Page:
John the Baptist faithfully followed God by his way of life and by his preaching the need for people to repent, Matthew 3:8. Jesus saw John as the last of the great Old Testament prophets and the chosen introducer of the Kingdom of God, Luke 16:16. Yet John was beheaded in a government prison. He lived and died for the future Kingdom.

Stephen was one of the church’s first servant administrators, Acts 6:5. He was a man “full of faith and of the Holy Spirit”. He crowned this ministry (his Greek name means “crown”) by witnessing wisely and boldly, 6:8-10. The opposition he faced led to his early death. He had a chance to speak to the whole Jewish ruling council, the Sanhedrin. He faithfully outlined how people were continually rejecting God’s work, Acts 7. He spoke correctly about Jesus, but the response of his audience was to refuse to listen any more and to stone him to death, 7:57-60. Stephen died thinking about heaven, not about his suffering on earth.

Paul, who is called Saul in Acts 7:60-8:1, was a convert from Judaism to Christianity. The persecution he himself had inflicted on many Christians, Acts 8:3; 26:9-11; he quickly attracted on to himself, Acts 9:22-24; 9:28-29. During his travelling preaching he was frequently in physical danger of attack, Acts 13:49-50; 14:5-6; 14:19; 17:13; 19:26-32. Paul was imprisoned more than once, Acts 16:22-24; 21:27-36; 23:10-11; 27:1-2; 28:16. Although his body was under Roman house arrest, Paul’s spirit was freely sharing Jesus Christ with everyone who visited him, Acts 28:30-31.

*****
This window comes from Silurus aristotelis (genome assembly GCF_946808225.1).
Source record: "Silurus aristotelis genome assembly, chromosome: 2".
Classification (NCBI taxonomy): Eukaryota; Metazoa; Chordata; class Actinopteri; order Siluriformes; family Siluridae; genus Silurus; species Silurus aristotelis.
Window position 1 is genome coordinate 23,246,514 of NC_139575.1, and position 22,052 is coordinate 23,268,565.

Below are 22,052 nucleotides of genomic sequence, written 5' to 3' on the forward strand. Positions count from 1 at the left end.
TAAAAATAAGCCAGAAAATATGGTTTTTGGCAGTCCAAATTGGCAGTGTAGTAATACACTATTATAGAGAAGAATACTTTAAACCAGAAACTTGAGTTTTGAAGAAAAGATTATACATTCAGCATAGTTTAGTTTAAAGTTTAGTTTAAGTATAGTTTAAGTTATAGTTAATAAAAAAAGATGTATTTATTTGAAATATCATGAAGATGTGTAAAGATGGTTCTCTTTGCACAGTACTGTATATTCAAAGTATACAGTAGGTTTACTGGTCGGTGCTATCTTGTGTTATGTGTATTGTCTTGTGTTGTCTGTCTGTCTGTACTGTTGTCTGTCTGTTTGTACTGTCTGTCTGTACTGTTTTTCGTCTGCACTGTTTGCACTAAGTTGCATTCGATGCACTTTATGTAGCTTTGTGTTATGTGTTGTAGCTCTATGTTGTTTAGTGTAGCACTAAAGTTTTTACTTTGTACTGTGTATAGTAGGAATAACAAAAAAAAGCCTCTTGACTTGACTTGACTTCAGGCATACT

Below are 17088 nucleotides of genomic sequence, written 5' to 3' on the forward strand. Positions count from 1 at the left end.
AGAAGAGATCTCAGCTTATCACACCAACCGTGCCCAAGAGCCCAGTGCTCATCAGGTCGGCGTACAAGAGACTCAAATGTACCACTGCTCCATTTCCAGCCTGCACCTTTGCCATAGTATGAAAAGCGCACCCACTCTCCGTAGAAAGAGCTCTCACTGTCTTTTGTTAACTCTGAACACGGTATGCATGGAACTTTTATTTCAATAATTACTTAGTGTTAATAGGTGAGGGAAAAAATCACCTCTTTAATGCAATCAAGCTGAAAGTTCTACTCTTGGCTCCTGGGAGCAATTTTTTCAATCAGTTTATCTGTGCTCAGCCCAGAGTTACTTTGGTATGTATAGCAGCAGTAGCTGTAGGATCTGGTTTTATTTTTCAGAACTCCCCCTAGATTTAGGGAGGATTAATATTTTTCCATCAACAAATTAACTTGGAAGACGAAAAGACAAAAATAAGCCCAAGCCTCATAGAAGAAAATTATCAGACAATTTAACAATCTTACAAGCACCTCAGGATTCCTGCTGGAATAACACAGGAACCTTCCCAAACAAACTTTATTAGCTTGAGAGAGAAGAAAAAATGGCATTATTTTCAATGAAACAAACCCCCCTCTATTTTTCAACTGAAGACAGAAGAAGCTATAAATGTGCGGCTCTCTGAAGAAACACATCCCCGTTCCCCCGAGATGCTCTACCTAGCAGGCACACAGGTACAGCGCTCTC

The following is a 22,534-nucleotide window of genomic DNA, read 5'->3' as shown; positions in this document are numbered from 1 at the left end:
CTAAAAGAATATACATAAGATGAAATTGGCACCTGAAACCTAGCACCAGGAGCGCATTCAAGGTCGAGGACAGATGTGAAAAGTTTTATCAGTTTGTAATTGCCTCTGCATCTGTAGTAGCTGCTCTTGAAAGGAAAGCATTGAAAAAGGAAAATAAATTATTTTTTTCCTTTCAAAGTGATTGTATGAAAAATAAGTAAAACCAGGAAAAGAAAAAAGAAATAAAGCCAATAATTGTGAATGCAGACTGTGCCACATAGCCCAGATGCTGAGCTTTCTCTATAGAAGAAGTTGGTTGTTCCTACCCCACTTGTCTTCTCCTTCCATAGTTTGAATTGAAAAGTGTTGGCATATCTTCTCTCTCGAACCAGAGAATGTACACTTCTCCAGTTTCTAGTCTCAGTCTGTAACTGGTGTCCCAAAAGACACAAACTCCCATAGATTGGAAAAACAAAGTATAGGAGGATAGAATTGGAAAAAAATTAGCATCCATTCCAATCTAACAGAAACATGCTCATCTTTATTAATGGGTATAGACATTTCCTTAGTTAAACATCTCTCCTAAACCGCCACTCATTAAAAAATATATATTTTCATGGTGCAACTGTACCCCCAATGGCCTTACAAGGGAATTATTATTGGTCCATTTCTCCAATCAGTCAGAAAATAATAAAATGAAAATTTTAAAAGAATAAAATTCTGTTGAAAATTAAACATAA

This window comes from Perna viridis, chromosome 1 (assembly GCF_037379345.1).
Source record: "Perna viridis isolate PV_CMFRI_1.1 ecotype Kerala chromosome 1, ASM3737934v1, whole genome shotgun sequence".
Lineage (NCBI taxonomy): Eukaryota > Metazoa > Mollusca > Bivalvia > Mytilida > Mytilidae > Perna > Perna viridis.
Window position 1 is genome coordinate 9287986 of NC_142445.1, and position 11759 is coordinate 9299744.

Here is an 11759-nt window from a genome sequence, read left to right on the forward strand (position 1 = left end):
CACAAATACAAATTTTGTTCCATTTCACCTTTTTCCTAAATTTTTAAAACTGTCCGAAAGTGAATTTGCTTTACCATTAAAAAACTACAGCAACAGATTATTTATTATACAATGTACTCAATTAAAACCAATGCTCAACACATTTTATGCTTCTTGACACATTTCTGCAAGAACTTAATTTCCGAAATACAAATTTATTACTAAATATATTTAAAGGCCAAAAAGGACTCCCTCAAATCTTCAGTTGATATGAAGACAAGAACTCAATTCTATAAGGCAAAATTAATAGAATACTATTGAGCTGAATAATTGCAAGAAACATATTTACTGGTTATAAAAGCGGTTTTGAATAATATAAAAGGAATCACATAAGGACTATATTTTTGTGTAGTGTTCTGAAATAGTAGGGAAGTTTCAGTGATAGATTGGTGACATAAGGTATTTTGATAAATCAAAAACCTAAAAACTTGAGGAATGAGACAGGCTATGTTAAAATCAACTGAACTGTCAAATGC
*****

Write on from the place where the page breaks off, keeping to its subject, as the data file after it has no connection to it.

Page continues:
The Christian church in the New Testament was a suffering church. Jesus had forewarned His earliest disciples it would be—while it was here on this earth, Matthew 5:11-12. Early believers lived for a heaven reward, not an earthly one.

Our Lord Jesus Christ Himself was the greatest example of this way of being governed in the present by the future.

Jesus was obediently in the centre of God the Father’s will when He suffered and died on the cross. Hebrews 12:2 says, “Let us fix our eyes on Jesus, the author and perfecter of our faith, Who for the joy set before Him endured the cross, scorning its shame, and sat down at the right hand of the throne of God”.

Jesus said focus your attention onto heaven. “Great is your reward in heaven”. The thought of what will happen in heaven can bring a smile to your face even when your heart, your dreams and your body are being broken.

Early church leader James, a later born brother of our Lord Jesus, wrote: “Consider it pure joy, my brothers, whenever you face trials of many kinds, because you know that the testing of your faith develops perseverance. Perseverance must finish its work so that you may be mature and complete, not lacking anything”. James 1:2-4.

Trouble comes to us sometimes, not because of our sinfulness but because of our faithfulness! Having a relationship with the living God does not protect us from bad happenings in this life—but it helps us know how to respond to them in a Christian way.